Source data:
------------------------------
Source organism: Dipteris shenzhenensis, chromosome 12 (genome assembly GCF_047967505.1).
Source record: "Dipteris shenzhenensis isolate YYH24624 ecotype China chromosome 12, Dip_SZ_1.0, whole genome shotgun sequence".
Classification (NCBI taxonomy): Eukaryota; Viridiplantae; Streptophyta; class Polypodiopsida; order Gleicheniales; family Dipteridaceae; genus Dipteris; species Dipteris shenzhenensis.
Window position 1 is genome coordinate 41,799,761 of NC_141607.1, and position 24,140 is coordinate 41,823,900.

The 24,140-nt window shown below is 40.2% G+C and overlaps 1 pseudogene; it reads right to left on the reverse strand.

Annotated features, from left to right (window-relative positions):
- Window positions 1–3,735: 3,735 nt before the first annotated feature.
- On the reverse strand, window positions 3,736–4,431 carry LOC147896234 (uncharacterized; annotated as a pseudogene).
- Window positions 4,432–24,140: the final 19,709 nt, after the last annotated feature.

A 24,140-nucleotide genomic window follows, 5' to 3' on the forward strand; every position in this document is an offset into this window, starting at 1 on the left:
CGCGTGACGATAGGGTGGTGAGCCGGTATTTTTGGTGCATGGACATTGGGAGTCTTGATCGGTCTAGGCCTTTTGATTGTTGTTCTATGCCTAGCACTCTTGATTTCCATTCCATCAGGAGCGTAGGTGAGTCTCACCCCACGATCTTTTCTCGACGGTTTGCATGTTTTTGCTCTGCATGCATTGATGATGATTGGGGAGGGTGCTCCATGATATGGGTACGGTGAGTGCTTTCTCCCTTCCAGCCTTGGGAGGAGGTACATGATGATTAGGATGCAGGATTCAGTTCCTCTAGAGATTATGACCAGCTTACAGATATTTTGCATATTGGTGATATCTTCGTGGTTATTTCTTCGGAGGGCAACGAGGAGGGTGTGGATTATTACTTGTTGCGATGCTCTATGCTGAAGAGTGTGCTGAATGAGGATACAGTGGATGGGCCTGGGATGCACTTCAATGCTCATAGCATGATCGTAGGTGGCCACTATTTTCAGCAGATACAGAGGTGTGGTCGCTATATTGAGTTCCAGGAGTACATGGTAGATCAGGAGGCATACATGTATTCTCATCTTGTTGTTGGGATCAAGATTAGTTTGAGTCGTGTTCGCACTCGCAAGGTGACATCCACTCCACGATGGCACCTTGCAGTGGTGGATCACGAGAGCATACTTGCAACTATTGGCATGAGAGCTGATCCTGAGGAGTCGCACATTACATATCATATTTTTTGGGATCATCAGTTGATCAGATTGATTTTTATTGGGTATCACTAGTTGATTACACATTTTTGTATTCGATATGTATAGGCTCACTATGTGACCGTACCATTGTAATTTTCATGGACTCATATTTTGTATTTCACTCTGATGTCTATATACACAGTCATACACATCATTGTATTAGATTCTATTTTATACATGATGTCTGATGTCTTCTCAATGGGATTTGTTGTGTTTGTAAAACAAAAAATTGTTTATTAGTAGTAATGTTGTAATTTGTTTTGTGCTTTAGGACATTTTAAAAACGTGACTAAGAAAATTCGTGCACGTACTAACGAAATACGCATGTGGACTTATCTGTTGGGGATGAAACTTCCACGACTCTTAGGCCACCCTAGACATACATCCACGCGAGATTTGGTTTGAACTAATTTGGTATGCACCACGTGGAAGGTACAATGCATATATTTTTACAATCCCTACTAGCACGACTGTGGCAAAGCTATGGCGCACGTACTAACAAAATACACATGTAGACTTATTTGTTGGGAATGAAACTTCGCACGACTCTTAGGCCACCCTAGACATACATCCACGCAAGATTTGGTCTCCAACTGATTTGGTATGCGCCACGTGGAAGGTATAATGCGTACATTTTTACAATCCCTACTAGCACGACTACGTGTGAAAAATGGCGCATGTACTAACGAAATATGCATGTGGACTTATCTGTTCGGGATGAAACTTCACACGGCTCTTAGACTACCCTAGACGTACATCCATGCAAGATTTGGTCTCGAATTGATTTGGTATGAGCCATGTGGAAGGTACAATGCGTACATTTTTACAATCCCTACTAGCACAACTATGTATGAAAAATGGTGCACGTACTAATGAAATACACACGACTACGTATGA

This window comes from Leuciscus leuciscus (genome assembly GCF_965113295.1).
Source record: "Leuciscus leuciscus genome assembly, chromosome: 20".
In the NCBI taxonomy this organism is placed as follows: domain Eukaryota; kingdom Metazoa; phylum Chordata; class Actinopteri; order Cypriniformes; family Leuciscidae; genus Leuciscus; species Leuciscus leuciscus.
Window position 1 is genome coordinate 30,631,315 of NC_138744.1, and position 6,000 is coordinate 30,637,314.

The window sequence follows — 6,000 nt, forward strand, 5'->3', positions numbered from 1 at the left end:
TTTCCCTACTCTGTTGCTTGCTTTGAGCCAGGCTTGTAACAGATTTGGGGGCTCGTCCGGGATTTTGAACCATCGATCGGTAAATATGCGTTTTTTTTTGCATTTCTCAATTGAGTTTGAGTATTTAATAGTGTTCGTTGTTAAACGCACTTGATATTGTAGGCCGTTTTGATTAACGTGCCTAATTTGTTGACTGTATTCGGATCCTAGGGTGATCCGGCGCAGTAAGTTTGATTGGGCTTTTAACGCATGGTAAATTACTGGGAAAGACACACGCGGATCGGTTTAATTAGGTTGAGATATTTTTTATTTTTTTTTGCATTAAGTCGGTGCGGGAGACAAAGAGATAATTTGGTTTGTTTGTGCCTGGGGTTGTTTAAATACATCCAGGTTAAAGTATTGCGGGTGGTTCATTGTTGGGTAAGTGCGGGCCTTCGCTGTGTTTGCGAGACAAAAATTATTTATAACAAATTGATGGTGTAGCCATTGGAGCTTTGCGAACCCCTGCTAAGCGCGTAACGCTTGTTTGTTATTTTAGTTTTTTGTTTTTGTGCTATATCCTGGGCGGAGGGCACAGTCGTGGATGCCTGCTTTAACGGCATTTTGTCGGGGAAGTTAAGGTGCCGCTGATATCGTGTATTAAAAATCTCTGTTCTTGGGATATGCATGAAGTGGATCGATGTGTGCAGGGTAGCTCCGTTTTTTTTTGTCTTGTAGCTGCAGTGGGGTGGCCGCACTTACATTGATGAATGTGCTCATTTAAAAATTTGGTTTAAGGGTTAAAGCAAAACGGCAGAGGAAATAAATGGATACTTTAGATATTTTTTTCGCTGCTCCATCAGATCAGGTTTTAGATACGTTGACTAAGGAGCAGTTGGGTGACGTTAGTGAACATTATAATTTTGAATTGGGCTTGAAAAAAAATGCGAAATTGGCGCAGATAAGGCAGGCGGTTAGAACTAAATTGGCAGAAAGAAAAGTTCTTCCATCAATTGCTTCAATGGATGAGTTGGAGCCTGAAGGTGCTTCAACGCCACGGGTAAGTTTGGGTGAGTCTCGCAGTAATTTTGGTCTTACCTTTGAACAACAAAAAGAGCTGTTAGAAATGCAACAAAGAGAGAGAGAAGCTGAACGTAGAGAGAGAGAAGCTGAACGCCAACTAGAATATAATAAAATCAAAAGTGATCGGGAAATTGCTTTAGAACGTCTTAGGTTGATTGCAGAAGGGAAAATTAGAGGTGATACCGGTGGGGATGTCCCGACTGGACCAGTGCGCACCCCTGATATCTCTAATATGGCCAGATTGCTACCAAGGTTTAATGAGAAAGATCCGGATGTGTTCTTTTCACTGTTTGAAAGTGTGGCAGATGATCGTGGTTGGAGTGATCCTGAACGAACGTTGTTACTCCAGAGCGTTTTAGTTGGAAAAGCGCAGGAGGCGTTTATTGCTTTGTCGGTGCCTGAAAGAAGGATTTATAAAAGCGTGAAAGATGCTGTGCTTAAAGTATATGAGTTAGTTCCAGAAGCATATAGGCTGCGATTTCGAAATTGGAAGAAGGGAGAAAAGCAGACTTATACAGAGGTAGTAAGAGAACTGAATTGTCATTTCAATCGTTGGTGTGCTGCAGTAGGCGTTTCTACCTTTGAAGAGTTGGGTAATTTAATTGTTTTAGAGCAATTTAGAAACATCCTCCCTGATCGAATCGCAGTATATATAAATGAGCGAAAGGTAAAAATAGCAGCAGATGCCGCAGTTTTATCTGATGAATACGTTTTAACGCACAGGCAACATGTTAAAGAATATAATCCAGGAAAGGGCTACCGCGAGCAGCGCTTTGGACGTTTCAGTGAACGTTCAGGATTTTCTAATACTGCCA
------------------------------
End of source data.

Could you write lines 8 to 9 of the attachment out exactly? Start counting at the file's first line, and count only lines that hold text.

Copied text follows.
- On the reverse strand, window positions 3,736–4,431 carry LOC147896234 (uncharacterized; annotated as a pseudogene).
- Window positions 4,432–24,140: the final 19,709 nt, after the last annotated feature.